The Abstract Human lives in an insignifacant world. She moans and whines and suffers the pain of the arbitrary, and abandons herself to the meaningless extacies of the flesh, neutralizes her affects in the seductive unifying forces of the collective. But the perceiver notices this human in particular, is intriguied by an inneffible glimmer of hope in this human’s eyes, and decides to unplug her. She is thus forced back into the cruel world, dissallowed an easy death. She is forced to find ways to live. The Empire of $ense promisses her the strength needed to percevere, they show her how to build a fortress, an armor, a subjectivity, strategies of order, that allow one to protect oneself from insignificance. She is tempted, but before she enters this regime, she is offered a very special gift by a mysterieous character who is both absent and present. This gift is Pashupatastra. The insignificance is now experienced as freedom, the suffering, as challenge. She can destroy and pervert known signs at will, she can create new meanings out of nothing. She has influence on the topologies that direct the body. The abstract human decides to challenge the Empire, and the Symbolic Resistance has begun.

An experimental physical and musical play directed by Alexander Wilson with Parabolik Guerilla Theatre, $ymbolocaust addresses the strategies humans adopt in order to preserve and perpetuate their subjective structures, the strategies of self-preservation, which are the operative mechanisms in society’s reproductive system. The social reproduction machine acts through the human’s common desires and continually rebuilds the architecture of meaning to include modes of resistance within itself. This culminates in $ymbolocaust, a confusion of the symbolic and semiotic, the sacred and profane, the critical and the non critical, synthetic reason and analytic ration. Through a series of overlapping symbolic moments, $ymbolocaust examines the different states of human weakness or fear before the cruelties of life, the ambivalence of language and meaning, and the indifference of nature and time. Simultaneously, the play attempts to develop an “anti-strategy”, as we explore the abstract human’s moment of potential: the symbolic resistance.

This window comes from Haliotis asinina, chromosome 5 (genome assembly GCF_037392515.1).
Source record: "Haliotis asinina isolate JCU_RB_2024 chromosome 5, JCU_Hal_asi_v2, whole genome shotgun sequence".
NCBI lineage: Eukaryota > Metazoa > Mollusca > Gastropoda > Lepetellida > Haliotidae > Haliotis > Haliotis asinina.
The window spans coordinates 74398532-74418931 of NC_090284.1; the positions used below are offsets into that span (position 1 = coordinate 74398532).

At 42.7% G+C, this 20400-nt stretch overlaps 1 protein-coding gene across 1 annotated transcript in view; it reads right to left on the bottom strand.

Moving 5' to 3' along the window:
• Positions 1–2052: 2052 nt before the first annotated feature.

Mise en scène:Director: Alexander Wilson

Assistance à la mise en scène:Assistant Director: Mélanie Verville

Musique:Music: Alexander Wilson

Éclairage:Lighting: Émilie Bélair

Costumes: Yannick Ross

Avec:With Kathleen Wilson, Mélanie Verville, Yannick Ross, Maude Poirier-Felx, Évie Mandeville, Maelström, Phoebé Guillemot, Manu Bisson, Félix-Antoine Morin, Alex Wilson, Patrice Lépine.